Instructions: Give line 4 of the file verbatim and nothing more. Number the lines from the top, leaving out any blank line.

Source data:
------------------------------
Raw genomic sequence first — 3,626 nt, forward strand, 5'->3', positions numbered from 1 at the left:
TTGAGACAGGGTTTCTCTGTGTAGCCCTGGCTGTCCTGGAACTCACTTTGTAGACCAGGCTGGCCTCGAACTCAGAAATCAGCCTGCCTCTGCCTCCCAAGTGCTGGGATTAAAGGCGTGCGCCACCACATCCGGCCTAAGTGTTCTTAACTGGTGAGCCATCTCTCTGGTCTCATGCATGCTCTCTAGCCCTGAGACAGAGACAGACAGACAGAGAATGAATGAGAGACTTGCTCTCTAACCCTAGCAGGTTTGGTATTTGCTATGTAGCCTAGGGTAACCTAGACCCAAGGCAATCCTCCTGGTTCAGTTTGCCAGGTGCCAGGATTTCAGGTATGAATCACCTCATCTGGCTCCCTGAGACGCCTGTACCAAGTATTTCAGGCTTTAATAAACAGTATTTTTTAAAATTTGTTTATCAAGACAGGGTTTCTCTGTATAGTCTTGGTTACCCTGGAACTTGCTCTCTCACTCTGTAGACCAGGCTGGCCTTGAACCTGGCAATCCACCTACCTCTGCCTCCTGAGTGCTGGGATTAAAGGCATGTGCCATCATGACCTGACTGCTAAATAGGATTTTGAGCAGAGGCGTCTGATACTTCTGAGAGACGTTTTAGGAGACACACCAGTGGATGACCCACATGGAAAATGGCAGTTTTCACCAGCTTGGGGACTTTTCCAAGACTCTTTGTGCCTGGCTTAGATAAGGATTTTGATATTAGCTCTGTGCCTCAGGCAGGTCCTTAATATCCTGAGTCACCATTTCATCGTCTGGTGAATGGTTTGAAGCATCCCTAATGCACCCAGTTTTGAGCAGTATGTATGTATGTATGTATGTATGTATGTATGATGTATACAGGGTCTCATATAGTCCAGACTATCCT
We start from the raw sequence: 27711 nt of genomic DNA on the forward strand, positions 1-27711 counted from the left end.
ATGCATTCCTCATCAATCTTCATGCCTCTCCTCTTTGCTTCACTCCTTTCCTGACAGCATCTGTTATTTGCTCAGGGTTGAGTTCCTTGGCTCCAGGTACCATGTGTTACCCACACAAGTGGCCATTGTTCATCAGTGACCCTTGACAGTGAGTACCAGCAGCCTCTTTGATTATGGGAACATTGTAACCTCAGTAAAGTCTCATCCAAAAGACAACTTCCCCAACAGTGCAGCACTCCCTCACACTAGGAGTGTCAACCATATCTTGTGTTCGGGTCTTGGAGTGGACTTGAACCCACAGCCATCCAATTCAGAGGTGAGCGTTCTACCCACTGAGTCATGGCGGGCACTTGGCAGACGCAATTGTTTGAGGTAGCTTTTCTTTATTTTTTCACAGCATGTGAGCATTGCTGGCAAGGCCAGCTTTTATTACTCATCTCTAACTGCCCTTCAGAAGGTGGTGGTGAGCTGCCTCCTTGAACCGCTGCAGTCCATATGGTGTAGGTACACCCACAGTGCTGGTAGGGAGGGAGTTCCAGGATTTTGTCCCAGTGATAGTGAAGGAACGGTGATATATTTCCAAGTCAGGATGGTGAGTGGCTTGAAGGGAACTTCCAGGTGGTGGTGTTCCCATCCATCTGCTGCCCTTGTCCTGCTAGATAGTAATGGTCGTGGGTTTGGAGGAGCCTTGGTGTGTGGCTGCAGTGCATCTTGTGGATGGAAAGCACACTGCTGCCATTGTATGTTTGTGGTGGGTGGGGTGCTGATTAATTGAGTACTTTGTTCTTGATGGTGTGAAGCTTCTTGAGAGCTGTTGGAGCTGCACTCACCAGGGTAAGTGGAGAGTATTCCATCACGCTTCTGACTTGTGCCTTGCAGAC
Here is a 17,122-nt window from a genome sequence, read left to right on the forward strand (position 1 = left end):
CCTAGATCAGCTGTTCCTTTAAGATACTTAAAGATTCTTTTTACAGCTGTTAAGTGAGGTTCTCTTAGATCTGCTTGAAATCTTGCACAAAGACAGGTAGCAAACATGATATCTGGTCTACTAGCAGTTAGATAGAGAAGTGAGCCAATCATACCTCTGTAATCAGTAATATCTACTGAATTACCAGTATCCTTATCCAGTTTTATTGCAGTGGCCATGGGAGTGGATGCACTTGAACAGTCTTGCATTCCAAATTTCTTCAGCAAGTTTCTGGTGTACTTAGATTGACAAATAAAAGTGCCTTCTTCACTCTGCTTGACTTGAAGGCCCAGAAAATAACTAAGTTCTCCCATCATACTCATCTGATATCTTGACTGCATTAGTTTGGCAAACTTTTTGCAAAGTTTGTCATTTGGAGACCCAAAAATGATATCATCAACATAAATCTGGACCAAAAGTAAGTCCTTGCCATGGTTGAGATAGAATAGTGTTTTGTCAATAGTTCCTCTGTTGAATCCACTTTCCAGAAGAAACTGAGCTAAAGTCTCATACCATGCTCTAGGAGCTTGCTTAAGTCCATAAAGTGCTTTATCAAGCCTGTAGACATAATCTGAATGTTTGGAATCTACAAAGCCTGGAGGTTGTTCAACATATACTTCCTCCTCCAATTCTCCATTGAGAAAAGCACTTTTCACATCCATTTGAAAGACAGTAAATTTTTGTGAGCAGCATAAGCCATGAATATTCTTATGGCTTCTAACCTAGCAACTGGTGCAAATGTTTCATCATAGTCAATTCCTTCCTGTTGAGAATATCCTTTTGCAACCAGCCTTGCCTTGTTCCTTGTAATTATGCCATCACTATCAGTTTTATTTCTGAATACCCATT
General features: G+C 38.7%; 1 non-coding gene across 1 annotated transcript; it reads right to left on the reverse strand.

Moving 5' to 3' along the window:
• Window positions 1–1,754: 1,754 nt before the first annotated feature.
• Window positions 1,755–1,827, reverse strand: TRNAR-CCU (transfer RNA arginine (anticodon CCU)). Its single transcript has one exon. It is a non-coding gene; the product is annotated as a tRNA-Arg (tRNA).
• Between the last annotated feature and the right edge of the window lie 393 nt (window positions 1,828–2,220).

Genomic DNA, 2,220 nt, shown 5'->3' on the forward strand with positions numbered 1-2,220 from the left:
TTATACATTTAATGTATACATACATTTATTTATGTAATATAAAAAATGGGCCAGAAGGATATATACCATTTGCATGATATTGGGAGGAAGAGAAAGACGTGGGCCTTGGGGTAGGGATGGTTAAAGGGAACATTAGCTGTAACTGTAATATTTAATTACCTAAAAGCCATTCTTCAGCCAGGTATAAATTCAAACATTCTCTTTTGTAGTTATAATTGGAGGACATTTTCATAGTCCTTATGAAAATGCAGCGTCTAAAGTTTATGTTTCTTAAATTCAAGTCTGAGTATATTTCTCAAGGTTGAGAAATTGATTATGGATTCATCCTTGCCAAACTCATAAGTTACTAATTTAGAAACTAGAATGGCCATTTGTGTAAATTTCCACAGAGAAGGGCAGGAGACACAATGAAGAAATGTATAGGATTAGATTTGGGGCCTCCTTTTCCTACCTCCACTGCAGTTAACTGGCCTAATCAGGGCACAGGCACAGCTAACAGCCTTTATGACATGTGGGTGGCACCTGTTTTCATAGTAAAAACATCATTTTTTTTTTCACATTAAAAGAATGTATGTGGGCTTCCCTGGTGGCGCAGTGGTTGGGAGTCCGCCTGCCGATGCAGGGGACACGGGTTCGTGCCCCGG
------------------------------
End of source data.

ATGCATTCCTCATCAATCTTCATGCCTCTCCTCTTTGCTTCACTCCTTTCCTGACAGCATCTGTTATTTGCTCAGGGTTGAGTTCCTTGGCTCCAGGTACCATGTGTTACCCACACAAGTGGCCATTGTTCATCAGTGACCCTTGACAGTGAGTACCAGCAGCCTCTTTGATTATGGGAACATTGTAACCTCAGTAAAGTCTCATCCAAAAGACAACTTCCCCAACAGTGCAGCACTCCCTCACACTAGGAGTGTCAACCATATCTTGTGTTCGGGTCTTGGAGTGGACTTGAACCCACAGCCATCCAATTCAGAGGTGAGCGTTCTACCCACTGAGTCATGGCGGGCACTTGGCAGACGCAATTGTTTGAGGTAGCTTTTCTTTATTTTTTCACAGCATGTGAGCATTGCTGGCAAGGCCAGCTTTTATTACTCATCTCTAACTGCCCTTCAGAAGGTGGTGGTGAGCTGCCTCCTTGAACCGCTGCAGTCCATATGGTGTAGGTACACCCACAGTGCTGGTAGGGAGGGAGTTCCAGGATTTTGTCCCAGTGATAGTGAAGGAACGGTGATATATTTCCAAGTCAGGATGGTGAGTGGCTTGAAGGGAACTTCCAGGTGGTGGTGTTCCCATCCATCTGCTGCCCTTGTCCTGCTAGATAGTAATGGTCGTGGGTTTGGAGGAGCCTTGGTGTGTGGCTGCAGTGCATCTTGTGGATGGAAAGCACACTGCTGCCATTGTATGTTTGTGGTGGGTGGGGTGCTGATTAATTGAGTACTTTGTTCTTGATGGTGTGAAGCTTCTTGAGAGCTGTTGGAGCTGCACTCACCAGGGTAAGTGGAGAGTATTCCATCACGCTTCTGACTTGTGCCTTGCAGAC